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Ed Peppitt (aka The Beacon Bike)

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100 days 3,500 miles 327 lighthouses

Pendeen Lighthouse

Lamorna Cove

The road from Penzance to Mouseholes follows the cliff road, and is part of National Cycle Route 3, ultimately connecting Land’s End with Bristol. I was bound for Lamorna Cove, the nearest point to Tater Du lighthouse, which my map indicated I could reach easily on the bike. I thought that there had to be an access road of some sort, but if there was then it wasn’t marked on the map.

A quick search for more information about Lamorna Cove unearthed 160 one-star reviews on Tripadvisor. Apparently, an exploitative private parking company in Exeter counted using the car park to turn around as parking, and issued £160 fines to every car spotted doing so, using a series of drones and hidden cameras. It is a shame for the proprietors of the cafe at the cove, whose business must have suffered, such is the feeling of resentment from holidaymakers and locals alike.

I took the view that as my bike has no registration number, I was unlikely to be fined for chaining it to the car park railings. But my research left me feeling uneasy, and my only comfort was that if the hidden cameras are as efficient as the reviews suggested, they would also prove pretty handy if the bike was stolen.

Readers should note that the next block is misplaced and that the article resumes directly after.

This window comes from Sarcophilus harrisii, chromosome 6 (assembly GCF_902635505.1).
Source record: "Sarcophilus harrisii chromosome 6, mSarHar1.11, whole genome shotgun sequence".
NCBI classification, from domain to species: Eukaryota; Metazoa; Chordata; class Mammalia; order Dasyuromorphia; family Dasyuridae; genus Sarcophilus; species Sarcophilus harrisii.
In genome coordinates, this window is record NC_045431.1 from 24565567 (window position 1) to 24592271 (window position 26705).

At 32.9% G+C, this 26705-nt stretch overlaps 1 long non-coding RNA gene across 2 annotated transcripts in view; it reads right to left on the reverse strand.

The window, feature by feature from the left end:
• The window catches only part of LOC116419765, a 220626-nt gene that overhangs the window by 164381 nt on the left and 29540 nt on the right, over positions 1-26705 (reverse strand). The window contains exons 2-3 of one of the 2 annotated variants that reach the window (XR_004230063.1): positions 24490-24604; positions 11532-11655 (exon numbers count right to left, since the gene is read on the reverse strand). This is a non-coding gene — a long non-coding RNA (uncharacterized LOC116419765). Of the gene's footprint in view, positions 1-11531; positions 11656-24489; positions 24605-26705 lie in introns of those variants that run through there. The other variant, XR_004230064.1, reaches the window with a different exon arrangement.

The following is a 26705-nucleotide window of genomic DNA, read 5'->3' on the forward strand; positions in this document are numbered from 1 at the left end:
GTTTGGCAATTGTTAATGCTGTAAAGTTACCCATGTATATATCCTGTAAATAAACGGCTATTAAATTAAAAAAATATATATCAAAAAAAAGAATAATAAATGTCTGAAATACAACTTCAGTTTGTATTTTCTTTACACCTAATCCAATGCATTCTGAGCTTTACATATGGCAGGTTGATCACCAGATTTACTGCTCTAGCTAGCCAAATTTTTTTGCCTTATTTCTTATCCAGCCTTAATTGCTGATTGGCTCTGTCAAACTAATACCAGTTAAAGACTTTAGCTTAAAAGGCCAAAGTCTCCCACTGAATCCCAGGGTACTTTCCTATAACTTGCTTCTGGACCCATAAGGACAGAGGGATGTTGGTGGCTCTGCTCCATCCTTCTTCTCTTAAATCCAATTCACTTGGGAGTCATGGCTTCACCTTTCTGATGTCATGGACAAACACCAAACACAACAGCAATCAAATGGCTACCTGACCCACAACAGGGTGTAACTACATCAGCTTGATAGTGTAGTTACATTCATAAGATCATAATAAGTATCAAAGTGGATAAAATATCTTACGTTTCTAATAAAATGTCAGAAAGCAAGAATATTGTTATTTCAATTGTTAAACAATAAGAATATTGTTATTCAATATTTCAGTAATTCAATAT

The walk to Tater Du, along the South West Coast Path, was a lot longer than I expected, and became a scramble in one or two places. It took nearly forty minutes before I spotted the squat, modern lighthouse, whose shape is so familiar. As a child, my parents had given me a copy of Derrick Jackson’s excellent guide, Lighthouses of England and Wales, and Tater Du was the most modern lighthouse in the Trinity House fleet at the time. I recall marvelling at its seemingly space-age architecture, and its equally unusual name.

Tater Du

Tater Du

Tater Du

After a French trawler bound for Dieppe was wrecked between Longships and the Lizard in 1962, and a Spanish ship was wrecked off Boscawen Point in 1963, Trinity House planned an additional lighthouse at Tater Du, on the cliffs between the coves at Lamorna and Porthcurno.

It’s a strikingly modern, fifty-foot-high, circular concrete tower, painted white, with an adjoining, single-story service building behind. It was completed in 1965, and was the first new Trinity House lighthouse to be built for sixty years. It is still the newest in the fleet, if you don’t count Bull Point, which was rebuilt in 1972 after landslides caused the existing lighthouse to collapse.

A fog signal was originally built into the tower as a series of seventy-two Tannoy units, laid out in rows, giving the seaward side of the lighthouse a honeycomb pattern. This was decommissioned in 2012.